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Niu 1
The Magic Lamp
By Charles Niu
A light breeze sweeps gently over cool sands, blurring the faded glimmer of the Moon’s
light. A small djinn, made of gravel and dead shrubbery, stirs up in a tiny whirlwind, but
dissipates as quickly as it was formed, scattering back into the sands. The city is quiet. The
stumble of an alley cat is heard in the distance, and the soft tinkling of shop bells sets a muted
rhythm to the night. Moonlight seeps through the curtains of the bazaar, casting grey shadows
behind draperies of red, yellow, and azure. Every stand sits emptied, their shopkeepers
safeguarding their wares from the night’s vagrants. The only light comes from a nearby
caravanserai, where weary travelers take rest after a long journey. The tired whinny of their
horses are followed by the pungent smell of animal dung, dulled by an even fouler smell coming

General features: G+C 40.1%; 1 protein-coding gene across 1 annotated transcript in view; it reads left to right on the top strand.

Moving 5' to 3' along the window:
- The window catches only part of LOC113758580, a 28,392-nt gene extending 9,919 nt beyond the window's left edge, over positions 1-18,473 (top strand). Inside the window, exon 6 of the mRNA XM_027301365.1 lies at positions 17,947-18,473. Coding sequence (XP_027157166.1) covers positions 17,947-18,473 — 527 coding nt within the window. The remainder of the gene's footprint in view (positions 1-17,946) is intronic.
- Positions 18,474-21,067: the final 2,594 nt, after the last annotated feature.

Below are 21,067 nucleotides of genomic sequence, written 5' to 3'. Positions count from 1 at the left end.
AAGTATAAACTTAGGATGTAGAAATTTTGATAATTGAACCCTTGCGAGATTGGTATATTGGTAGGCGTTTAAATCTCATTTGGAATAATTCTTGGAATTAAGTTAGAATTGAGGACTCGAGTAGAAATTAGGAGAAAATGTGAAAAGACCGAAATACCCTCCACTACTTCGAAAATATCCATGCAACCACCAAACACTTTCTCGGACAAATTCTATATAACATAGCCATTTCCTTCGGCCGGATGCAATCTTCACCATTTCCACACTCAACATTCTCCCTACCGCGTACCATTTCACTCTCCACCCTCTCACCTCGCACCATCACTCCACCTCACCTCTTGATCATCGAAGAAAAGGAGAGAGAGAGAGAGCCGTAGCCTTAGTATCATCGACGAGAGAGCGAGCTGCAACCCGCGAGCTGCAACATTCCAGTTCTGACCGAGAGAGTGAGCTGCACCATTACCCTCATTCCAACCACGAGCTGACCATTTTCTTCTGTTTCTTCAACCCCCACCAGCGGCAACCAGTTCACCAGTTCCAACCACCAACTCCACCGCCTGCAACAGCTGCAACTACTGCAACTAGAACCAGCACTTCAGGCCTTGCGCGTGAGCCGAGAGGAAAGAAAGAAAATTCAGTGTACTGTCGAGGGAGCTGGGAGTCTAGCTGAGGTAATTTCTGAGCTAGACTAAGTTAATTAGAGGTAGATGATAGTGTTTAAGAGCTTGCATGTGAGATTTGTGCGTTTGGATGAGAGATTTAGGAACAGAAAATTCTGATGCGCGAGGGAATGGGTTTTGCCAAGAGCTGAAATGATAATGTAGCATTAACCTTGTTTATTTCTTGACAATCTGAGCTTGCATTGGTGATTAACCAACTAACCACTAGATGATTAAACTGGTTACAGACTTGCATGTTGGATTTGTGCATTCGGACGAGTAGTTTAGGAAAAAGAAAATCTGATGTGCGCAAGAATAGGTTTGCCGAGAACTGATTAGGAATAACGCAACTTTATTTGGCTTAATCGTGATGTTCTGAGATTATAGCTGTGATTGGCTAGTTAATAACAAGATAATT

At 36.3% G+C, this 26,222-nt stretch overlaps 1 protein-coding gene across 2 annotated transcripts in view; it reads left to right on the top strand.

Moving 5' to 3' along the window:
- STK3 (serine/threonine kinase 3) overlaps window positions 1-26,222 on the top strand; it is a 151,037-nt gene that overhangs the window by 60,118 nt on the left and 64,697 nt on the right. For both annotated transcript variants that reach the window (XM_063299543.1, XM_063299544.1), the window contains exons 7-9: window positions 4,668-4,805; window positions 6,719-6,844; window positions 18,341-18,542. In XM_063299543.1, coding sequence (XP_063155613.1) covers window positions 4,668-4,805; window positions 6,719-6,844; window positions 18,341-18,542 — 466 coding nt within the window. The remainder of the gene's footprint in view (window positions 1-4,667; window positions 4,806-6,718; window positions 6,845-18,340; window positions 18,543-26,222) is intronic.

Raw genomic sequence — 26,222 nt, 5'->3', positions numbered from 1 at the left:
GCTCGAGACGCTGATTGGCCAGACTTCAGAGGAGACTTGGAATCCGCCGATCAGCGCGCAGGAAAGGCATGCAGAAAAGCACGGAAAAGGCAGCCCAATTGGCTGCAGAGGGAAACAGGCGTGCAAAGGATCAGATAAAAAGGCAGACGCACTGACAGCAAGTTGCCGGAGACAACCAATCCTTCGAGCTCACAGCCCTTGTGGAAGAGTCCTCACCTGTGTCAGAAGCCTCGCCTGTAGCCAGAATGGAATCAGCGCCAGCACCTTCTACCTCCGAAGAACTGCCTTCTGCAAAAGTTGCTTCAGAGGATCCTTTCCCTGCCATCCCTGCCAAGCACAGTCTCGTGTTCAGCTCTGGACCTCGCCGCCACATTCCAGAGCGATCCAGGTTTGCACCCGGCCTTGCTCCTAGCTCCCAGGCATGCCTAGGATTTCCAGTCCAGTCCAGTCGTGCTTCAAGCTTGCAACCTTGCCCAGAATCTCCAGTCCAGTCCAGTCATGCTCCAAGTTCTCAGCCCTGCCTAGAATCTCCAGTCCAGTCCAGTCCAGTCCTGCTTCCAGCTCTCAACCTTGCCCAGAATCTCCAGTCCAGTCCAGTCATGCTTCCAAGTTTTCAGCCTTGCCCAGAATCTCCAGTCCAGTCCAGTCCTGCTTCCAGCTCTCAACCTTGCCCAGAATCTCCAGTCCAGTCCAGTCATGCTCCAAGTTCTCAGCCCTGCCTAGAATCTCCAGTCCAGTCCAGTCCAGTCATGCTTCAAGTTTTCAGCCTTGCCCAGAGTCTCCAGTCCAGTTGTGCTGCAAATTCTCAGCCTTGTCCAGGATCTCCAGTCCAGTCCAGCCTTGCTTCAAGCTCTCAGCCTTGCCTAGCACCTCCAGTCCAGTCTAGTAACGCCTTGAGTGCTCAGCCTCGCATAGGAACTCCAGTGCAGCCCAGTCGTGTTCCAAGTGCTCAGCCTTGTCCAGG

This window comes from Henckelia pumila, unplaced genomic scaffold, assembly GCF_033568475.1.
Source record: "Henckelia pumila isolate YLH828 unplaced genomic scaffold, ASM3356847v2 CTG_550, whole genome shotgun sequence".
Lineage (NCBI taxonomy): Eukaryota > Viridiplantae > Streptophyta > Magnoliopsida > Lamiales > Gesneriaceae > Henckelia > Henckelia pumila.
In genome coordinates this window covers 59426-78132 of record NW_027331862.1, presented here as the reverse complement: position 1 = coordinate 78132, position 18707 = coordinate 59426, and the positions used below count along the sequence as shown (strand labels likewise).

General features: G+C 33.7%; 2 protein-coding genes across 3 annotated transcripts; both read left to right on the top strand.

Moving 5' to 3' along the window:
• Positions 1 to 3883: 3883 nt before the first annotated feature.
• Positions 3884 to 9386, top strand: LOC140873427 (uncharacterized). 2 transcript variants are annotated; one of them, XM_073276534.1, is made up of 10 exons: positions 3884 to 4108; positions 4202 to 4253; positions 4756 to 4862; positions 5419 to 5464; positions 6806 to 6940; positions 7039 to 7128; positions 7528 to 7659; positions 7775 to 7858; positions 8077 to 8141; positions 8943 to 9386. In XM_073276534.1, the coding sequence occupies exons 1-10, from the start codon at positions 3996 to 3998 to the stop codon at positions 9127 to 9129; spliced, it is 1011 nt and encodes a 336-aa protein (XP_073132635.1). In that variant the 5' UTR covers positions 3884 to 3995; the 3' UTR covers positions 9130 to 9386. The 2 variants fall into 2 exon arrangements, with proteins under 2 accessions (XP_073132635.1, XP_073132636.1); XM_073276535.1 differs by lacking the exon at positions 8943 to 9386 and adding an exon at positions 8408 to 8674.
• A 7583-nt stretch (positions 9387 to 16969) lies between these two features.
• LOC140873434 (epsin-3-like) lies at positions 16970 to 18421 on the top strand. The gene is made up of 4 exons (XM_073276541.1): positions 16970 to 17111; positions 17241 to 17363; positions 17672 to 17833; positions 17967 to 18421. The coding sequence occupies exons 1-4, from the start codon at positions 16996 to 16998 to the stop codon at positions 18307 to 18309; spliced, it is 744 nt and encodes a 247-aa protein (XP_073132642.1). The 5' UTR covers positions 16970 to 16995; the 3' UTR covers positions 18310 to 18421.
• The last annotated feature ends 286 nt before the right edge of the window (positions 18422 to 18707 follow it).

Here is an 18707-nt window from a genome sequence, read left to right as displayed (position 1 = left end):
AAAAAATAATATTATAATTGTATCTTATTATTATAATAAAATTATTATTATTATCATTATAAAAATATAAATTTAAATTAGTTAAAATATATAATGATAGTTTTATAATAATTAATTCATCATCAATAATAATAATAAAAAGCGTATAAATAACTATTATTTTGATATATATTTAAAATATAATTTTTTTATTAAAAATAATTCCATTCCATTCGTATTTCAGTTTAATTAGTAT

from the market center. The market is dead. Pieces of metal shine against the dirt street: a
spearhead buried in the ground, spikes broken off a shattered cudgel. An abandoned palanquin
rests in the middle of the crossway. A shapeless mass lies beside it, unmoving; the smell of dried
blood and decay. Street rats scurry back and forth around the corpse. In a shadowy corner, a
small figure hides from the peering moonlight, with thin hands clasping a golden lamp.
The figure eyed the lamp hungrily, carefully rotating it with both hands. The street was
quiet enough for him to hear his own haggard breathing as it fogged his reflection in the cold
metal, but he could still make out the image his boyish teeth chattering to form a grin. He finally
got it. He had heard them talking about it earlier, when he was tailing the caravan. A magic lamp,
one of the soldiers had called it, capable of granting any wish you could desire. A cursed bottle,
another soldier warned, used by Magi to summon terrible Djinns. Wild superstitions, as the boy
had dismissed, after all, why would a powerful spirit ever obey a mortal? There was one thing